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Technical Battery foams up!

Discussion in 'The Hokey Ass Message Board' started by hot-rod dude, Oct 14, 2015.

  1. image.jpg Hi guys, hope you can help with this problem, I had a search and could not find a match. I have an old '37 Chev roadster running mostly all original components with the original 6 million volt system. It has a gutsy 6 volt Caterpillar brand battery in it. The problem is that around the battery terminals and around the starter and earth cables, it foams up ( I can't remember the correct term for this!). Even when I disconnect the battery for periods of storage, it still does it and it won't stop. The battery sometimes looks wet on top. It's even starting to corrode through the iron on the starter motor. I hope some one can steer me I the right direction with this issue. Cheers! - image.jpg image.jpg H.R.D-
  2. Clean that mess up with some baking soda and a little water (wear eye protection and gloves), spray the terminals with this stuff and keep the battery charged (and not over-charged). 3 battery protector.jpg
  3. Ralphies54
    Joined: Dec 18, 2009
    Posts: 700


    That looks like corrosion caused mostly by over charging, rinse it off with baking soda and water, disconect all terminals and clean then reassemble with dialectric grease, keep the terminals greased. Check generator and regulator output and repair if needed. Ralphie
  4. If you are still using the original 6 volt generator, they had a lousy little regulator which was not much chop. The charging voltage could go as high as 9 volts, resulting in boiling (hydrogen coming out), and the dreaded white caca you have there. Check your voltage (at the battery terminals) while you have that stovebolt powerhouse at about 1500 RPM.
    You may be able to fit a 3 terminal 6 volt job ( a la FJ or FX).
    A good smear of Vaseline on your nice clean terminals will keep the crud off them.
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  5. Thanks, I know it doesn't look like it ( winter hibernation) but I keep the terminals clean and have In the past sprayed terminals with some terminal protector, but it persists. Sounds like an over charging thing, with the wet battery and all. Thanks.
    lothiandon1940 likes this.
  6. junkyardjeff
    Joined: Jul 23, 2005
    Posts: 7,218


    If my memory is correct there is a way to adjust the output of the generator by doing something with the brushes,I also thing the headlight switch also plays a part in the generator putting out more.
  7. Mr48chev
    Joined: Dec 28, 2007
    Posts: 25,908


    I'd have to agree that that is corrosion that is due possibly to over charging or to the posts being a bit loose in the case from being miss handled.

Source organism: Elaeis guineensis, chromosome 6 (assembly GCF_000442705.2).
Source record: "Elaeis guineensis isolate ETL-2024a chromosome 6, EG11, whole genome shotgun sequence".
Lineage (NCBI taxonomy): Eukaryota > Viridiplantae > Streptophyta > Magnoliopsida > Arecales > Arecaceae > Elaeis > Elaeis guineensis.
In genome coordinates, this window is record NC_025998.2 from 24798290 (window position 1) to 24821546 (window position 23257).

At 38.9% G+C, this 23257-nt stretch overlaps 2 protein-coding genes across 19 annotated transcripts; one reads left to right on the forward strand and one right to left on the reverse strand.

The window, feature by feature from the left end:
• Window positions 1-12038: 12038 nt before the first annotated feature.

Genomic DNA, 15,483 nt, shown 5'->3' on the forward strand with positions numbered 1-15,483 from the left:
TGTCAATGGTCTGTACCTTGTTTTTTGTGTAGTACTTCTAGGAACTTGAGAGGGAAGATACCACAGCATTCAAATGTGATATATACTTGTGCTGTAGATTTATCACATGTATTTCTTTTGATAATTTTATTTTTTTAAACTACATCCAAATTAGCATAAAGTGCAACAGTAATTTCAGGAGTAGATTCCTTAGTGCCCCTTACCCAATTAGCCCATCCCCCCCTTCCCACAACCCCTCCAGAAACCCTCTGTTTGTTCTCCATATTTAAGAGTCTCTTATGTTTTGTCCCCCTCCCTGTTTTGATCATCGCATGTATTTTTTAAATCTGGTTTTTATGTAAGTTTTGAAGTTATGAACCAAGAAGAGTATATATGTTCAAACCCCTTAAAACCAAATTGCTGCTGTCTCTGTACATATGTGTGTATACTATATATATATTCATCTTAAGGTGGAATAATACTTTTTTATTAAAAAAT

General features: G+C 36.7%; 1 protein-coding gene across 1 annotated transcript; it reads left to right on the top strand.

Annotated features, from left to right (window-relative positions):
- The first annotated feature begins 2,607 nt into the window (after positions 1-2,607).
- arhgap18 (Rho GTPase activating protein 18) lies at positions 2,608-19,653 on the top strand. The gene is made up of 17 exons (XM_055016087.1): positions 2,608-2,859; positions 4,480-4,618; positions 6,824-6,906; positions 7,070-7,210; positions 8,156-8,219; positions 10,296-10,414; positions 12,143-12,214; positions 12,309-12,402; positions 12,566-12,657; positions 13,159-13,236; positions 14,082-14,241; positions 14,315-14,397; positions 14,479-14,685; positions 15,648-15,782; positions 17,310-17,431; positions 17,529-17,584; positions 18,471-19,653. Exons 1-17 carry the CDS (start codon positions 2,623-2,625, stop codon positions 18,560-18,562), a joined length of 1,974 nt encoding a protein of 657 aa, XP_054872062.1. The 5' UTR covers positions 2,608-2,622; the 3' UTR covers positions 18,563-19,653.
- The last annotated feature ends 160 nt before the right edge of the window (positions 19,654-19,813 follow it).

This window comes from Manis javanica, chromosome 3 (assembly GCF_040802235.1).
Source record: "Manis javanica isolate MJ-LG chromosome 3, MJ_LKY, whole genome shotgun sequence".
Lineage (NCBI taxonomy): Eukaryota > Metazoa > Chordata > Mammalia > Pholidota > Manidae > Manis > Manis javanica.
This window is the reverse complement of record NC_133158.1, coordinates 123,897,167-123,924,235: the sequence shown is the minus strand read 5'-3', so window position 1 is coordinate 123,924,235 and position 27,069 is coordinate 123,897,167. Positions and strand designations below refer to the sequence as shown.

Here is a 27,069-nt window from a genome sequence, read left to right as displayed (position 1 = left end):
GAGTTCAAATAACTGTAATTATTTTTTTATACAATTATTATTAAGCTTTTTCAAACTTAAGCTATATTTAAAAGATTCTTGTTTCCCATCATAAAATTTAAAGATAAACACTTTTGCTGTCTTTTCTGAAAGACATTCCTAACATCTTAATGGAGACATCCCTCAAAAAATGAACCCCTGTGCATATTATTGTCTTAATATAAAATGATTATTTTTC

Clean it properly as the guys suggested above and check the cables themselves to make sure that the corrosion doesn't run up inside the covering because when it is like that it often eats it's way up the cable.

    Make sure you check the voltage output as 36roadster suggested and then do some studying on exactly how you reset things to have it charge properly if it is way too high. Back in the day a lot of guys tweaked the regulator to put out 8 volts and put an 8 volt battery in cars and trucks to get the starter to spin the engine a bit faster in cold weather and that may be what was done on that one in the past and now with a 6 volt battery it is overcharging.
    loudbang and lothiandon1940 like this.
  8. blowby
    Joined: Dec 27, 2012
    Posts: 6,114

    from Nicasio Ca

    Someone recently mentioned, I think here on the HAMB, putting some sealer around the base of the posts. I just replaced four Group 24 batteries out of an emergency radio repeater on a hilltop, and I'm keeping the old ones as they are in great shape. They were all wired together to one solar charger and all had equal voltage but two had corrosion around the posts and two did not.
  9. Ah yes! Something along the lines of a "third brush" which is adjustable and used in conjunction with the little box (which is mounted on top of the generator) to give you around 7 volts out.
  10. spooler41
    Joined: Feb 25, 2007
    Posts: 1,099


    Over charging can be dangerous . Years ago I had a friend ,that had a 6V battery explode ,when a
    spark from his generator ignited the hydrogen from an over charging battery and it pretty much
    vaporized the battery. The only thing remaining was the two battery terminals hanging off the
    ends of the cables, it also blew battery acid all over the engine compartment. Not pretty at all.

    ................................... Jack
    loudbang and lothiandon1940 like this.
  11. pitman
    Joined: May 14, 2006
    Posts: 4,724

    from Hampsha

    No smokin' round here either! ^^^
    Jet96 and lothiandon1940 like this.
  12. Jet96
    Joined: Dec 24, 2012
    Posts: 1,001

    from WY

    These guys have steered you right on the corrosion issue, I just wanted to say- Nice Roadster!
  13. TagMan
    Joined: Dec 12, 2002
    Posts: 5,938


    As I recall, the stock generator on the '37 Chevy had a lever on the rear of the generator, called a 3rd brush regulator, which moved in a small arc to adjust generator output. There was also a diode on the headlight switch which came into play if the headlights were off and which prevented over charging, in case the generator output exceeded the maximum charging rate. The '37's didn't have a voltage regulator as we know it today - the volt regulator was introduced in 1938.

    Get hold of a '37 Chevrolet Shop Manual and it'll give you all the info you 'll need.
  14. Thankyou every body. I had another look at it and it's so bad, it appears that it has corroded a hole right through the cast iron body of the starter motor!!

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